What kind of activities do you have to like in order to spend a day there? Can you learn something? Is it worth going the distance? If you ever get priced out from one of the inner London boroughs, what do you have to enjoy in order to live happily in the outer ones? Are there any museums? Interesting markets? Notable theatres or cinemas for local enjoyment?
I am not going to talk about eating out, quality of local hospitals, schools and similar, otherwise the reviews will get out of control and become lengthy and boring.

Below: Grand Union Canal in Hillingdon
Canal

The scope
A borough is a subdivision of Greater London. They care for municipal affairs, such as planning, education, leisure, recreation and social services. They were created by the London Government Act 1963 which established Greater London, absorbing parts of surrounding counties: Middlesex, Kent, Essex, Surrey and Hertfordshire. Usually the newly created boroughs followed the borders of pre-existing localities within counties.

There are two overlapping types of outer boroughs: the ones defined by London Government Act 1963 and the ones defined by the Office for National Statistics. While the lists are mostly identical, the three non-overlapping boroughs are Haringey, Greenwich and Newham.

I am not going to talk about neither of them, simply because they are too prominent, there are many things to do and endless “secret things to do in London” feature them without bothering to catch a breath. There is really plenty to do, you name it:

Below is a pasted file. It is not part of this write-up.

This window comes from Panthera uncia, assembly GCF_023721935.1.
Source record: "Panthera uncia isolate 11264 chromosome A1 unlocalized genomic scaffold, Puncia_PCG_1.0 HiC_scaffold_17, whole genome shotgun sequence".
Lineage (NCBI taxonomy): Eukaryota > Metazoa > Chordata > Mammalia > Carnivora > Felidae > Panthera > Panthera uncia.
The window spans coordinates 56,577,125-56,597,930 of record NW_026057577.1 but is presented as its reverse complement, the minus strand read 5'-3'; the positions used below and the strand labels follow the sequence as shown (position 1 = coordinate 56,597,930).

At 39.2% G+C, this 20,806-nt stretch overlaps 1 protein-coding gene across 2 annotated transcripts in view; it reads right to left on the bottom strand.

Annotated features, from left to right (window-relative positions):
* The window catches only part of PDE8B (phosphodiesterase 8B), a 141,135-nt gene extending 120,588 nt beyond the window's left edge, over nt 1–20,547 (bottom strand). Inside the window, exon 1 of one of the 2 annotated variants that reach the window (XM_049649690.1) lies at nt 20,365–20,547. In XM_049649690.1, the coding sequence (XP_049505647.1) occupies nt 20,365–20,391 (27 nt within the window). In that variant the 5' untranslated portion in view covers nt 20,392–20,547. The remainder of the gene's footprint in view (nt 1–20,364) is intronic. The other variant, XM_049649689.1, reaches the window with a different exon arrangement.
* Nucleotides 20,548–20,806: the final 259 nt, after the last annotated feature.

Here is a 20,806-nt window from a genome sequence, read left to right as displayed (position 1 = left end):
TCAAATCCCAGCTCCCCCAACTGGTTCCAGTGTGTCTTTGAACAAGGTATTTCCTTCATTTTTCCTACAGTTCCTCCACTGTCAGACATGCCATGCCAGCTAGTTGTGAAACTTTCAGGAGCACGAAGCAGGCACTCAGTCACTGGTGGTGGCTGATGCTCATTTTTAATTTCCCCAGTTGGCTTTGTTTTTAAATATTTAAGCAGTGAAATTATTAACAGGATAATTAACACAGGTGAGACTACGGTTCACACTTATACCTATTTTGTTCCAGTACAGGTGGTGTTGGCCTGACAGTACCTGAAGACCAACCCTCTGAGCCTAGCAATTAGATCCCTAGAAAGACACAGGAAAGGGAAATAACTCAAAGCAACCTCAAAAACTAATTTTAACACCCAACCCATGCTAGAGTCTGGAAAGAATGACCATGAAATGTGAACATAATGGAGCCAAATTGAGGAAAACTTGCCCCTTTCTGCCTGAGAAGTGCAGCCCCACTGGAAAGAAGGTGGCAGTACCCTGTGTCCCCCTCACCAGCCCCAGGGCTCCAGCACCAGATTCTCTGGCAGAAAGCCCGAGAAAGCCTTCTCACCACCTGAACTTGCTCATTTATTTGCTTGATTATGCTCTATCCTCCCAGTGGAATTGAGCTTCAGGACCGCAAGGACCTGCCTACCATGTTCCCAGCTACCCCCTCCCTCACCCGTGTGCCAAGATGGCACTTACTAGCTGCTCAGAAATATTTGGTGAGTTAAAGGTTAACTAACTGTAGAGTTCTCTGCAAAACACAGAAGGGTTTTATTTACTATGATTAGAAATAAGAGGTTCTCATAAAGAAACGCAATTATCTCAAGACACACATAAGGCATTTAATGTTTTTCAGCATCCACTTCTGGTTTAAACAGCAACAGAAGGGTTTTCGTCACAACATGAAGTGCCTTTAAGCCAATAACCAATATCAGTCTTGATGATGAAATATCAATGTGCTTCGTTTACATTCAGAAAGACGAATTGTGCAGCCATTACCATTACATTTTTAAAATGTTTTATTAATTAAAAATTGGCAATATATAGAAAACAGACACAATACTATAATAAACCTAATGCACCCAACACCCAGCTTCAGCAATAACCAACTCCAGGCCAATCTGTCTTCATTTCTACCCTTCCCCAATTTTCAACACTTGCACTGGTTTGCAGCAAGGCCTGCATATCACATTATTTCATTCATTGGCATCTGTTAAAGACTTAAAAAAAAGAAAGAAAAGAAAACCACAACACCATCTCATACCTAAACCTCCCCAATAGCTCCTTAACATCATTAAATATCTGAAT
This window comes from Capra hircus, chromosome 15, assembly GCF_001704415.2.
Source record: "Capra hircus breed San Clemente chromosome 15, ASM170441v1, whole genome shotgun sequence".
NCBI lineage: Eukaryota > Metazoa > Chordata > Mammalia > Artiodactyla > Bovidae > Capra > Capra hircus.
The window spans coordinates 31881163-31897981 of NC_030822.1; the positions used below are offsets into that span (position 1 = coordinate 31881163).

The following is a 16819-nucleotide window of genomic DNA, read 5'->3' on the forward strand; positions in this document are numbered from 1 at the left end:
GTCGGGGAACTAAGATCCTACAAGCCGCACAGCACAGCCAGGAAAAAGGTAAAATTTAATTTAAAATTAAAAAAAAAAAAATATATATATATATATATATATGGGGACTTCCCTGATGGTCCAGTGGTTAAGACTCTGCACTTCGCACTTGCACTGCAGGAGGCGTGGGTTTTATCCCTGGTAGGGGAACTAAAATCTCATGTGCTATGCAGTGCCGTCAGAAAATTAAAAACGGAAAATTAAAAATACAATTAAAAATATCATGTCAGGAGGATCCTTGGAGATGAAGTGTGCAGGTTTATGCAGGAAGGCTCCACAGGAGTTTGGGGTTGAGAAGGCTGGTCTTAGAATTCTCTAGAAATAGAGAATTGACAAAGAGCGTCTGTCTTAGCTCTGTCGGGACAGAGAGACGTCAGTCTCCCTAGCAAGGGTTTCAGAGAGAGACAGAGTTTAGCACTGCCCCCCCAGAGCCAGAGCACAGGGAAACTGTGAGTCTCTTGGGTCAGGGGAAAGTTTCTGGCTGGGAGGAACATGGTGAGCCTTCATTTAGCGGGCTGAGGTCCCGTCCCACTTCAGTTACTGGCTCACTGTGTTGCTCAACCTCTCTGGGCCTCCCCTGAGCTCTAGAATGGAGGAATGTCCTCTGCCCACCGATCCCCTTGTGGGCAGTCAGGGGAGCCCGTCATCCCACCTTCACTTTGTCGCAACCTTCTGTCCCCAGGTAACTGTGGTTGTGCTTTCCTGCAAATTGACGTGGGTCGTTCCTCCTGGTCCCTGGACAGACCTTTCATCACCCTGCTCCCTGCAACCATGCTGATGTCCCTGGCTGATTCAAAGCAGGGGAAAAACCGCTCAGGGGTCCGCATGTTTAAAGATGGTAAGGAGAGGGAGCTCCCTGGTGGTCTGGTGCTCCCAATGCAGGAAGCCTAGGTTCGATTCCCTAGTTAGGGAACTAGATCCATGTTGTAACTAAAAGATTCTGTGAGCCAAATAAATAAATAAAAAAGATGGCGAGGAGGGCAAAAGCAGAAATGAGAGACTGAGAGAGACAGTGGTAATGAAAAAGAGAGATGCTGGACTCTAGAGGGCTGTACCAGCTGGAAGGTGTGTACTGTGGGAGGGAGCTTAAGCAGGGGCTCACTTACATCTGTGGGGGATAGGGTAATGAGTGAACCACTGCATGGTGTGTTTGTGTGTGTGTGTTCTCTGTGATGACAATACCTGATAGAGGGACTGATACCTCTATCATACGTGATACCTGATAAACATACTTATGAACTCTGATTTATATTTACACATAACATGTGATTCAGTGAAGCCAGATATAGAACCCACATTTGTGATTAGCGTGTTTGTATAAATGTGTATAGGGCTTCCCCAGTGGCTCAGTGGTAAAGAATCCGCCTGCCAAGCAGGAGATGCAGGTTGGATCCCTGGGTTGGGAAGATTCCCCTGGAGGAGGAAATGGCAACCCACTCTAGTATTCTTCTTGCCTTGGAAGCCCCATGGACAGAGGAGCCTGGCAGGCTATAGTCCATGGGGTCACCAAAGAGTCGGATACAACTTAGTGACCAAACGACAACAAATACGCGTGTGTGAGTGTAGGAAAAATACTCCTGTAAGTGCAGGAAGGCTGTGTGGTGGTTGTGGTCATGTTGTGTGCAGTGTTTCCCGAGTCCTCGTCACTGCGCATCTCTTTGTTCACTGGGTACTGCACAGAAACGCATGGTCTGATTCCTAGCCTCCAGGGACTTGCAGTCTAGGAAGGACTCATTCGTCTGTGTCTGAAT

• Greenwich has an ever-touristy historical Greenwich, the O2, Thames Barrier, Blackheath village, Thames path and Eltham Palace.
  • Newham has Stratford, the Olympic park, Green Street shopping area, West Ham stadium, the Excel centre, London City Airport, the Greenway and many others.
  • Haringey has a great Turkish area in Wood Green, Alexandra Palace, Finsbury Park, Highgate village and part of river Lee walk.

It would be only self-indulgent to talk about those guys.

The boroughs I will write here are then:
– Barking and Dagenham (part 1, part 2)
– Barnet (part 1, part 2, Barnet Soliloquy, Belarusian Library and Museum)
– Bexley
– Brent
– Bromley
– Croydon
– Ealing
– Enfield
– Harrow
– Havering
– Hillingdon
– Hounslow
– Kingston upon Thames
– Merton
– Redbridge
– Richmond upon Thames
– Sutton
– Waltham Forest

    Now, as we all know, London is a big and non-homogeneous city and some of the outer boroughs are just massive. There will be things that I will miss or over-generalise. This is because these reviews are meant to be entertaining, not exhaustive. Also, these reviews are completely and entirely only my own opinion. If I badmouth your favourite locality, maybe you will be interested in not being easily offended.